The California Supreme Court issued a recent ruling that brightens the spotlight on the rights of undocumented workers to seek recovery for their employers’ violations of the state’s employment laws, including the Fair Employment and Housing Act. The court’s decision stated that federal immigration law did not prevent the enforcement of a state law giving all workers, including undocumented workers, the right to sue in cases of discrimination, retaliation, wrongful termination and other employment law violations.
Mr. Salas was a production-line worker for Sierra Chemical Co. in 2006 when he was injured at work. Twice, Salas hurt his back stacking crates. After the second injury, Salas filed a workers’ compensation claim. Sierra laid Salas off that December.
After Sierra declined to rehire Salas the next year, the worker sued his former employer for violating the FEHA. Salas claimed that he was disabled and that Sierra failed to accommodate his disability, and that the employer discriminated against him in retaliation for his filing the workers’ comp claim.
At trial, Sierra sought (and received) an order of summary judgment because Salas was an undocumented immigrant and had used another man’s social security number in his job application. The California Court of Appeal agreed with the lower court’s decision to throw out the worker’s case.
The Supreme Court reversed those ruling, though. The court pointed out that California statutory law, codified at Cal. Gov. Code Section 7285, gave all workers the right to seek recovery for violations of the state’s employment laws, including the FEHA. The court rejected the notion that federal immigration preempted the enforcement of Section 7285. Refusing to permit undocumented workers to seek recovery under laws like Section 7285 for misconduct such as unlawful discharge, discrimination and retaliation would create immunity for employers in all cases where the victims of their illegal conduct were unauthorized workers.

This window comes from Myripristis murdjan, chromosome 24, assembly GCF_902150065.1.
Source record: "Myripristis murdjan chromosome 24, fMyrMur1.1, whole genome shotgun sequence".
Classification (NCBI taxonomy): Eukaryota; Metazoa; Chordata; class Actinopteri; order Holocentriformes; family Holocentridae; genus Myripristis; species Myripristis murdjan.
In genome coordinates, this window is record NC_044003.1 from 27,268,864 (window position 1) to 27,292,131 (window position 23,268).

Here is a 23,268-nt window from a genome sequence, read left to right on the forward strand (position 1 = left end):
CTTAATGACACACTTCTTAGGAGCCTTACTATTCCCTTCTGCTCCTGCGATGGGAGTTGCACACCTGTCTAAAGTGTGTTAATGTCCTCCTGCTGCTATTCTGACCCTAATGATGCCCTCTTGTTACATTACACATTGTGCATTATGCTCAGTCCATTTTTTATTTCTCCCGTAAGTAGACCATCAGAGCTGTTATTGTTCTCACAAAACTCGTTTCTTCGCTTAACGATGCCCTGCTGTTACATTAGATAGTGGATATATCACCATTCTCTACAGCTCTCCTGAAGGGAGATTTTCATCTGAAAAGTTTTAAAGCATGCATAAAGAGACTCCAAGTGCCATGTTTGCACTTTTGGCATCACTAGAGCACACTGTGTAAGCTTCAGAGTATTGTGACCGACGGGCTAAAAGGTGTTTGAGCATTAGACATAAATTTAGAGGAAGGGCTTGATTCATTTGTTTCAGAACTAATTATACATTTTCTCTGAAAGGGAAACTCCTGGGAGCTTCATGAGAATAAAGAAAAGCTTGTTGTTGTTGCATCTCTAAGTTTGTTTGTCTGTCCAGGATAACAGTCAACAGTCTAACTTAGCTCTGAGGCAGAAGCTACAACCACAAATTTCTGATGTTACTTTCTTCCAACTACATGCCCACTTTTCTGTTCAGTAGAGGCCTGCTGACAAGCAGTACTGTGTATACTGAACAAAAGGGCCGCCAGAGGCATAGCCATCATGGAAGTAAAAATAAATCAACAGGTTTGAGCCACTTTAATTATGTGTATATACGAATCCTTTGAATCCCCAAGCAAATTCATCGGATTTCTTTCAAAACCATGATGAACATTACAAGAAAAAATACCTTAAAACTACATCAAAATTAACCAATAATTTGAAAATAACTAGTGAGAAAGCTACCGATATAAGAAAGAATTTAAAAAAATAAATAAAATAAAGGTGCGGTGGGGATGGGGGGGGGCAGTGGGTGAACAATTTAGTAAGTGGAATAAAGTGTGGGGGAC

The court also rejected the employer’s after-discovered evidence argument. The principle of after-discovered evidence states that, if the employer discovers a valid basis for termination after its improperly-based decision to terminate, then the termination of the employee is legally permissible. Sierra’s discovery of the false social security number was not enough warrant a decision at the summary judgment phase that the firing was legally acceptable, because Salas offered evidence that Sierra told its employees that it was willing to overlook their immigration status if the quality of their work remained high. If Sierra willfully turned a blind eye to Salas’s illegal status, it could not then use his status as a valid justification.
Additionally, the ruling stated that the defense of unclean hands, which means that the person filing suit has acted in bad faith or otherwise improperly, could potentially apply to Salas’s case, but could not justify throwing out his case. An unclean hands defense could be relevant when the trial court considers the employee’s damages, but could not entirely defeat an employee’s lawsuit based upon a public policy laid out in a state statute.
California’s employment laws, such as the FEHA, serve an important purpose, in that they protect all workers from discrimination, harassment and other employer misconduct. If you’ve suffered discrimination, harassment or wrongful termination, regardless of your immigration status, consult the Oakland employment law attorneys at the Law Offices of Stephen M. Fuerch. Our employment law attorneys can help you navigate the legal system to get the recovery you deserve. Contact us through our website or call our office at (925) 463-1073 to schedule your confidential initial consultation today.
More Blog Posts:
Employee’s Own Words Doom Job Duties Dispute in Discrimination Case, Oakland Personal Injury Attorney Blog, June 30, 2014
Employee Allowed to Pursue Sexual Harassment Case, Despite Language in Job Application, Oakland Personal Injury Attorney Blog, April 30, 2014